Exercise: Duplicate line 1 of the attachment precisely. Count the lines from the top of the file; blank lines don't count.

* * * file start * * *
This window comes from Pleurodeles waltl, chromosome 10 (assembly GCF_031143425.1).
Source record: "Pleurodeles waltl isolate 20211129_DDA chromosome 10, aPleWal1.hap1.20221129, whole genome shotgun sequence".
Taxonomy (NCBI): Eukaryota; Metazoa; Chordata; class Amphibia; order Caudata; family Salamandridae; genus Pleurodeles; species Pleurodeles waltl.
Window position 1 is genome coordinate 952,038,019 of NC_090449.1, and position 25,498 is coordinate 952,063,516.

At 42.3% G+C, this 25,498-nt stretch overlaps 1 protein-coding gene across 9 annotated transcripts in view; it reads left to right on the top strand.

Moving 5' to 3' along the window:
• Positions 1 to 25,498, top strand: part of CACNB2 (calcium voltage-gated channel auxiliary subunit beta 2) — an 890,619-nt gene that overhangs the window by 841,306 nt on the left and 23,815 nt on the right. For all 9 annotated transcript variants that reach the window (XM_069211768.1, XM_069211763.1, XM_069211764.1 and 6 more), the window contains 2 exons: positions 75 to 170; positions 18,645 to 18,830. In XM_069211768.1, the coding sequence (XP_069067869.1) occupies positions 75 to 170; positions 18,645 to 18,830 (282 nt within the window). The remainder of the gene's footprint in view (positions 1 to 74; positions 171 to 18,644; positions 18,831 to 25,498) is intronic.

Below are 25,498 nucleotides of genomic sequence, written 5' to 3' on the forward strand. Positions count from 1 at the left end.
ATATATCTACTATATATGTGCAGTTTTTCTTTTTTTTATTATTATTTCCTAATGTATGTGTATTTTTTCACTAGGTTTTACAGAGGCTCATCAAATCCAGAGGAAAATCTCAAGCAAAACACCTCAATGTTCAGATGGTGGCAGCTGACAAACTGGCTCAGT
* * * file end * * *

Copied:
This window comes from Pleurodeles waltl, chromosome 10 (assembly GCF_031143425.1).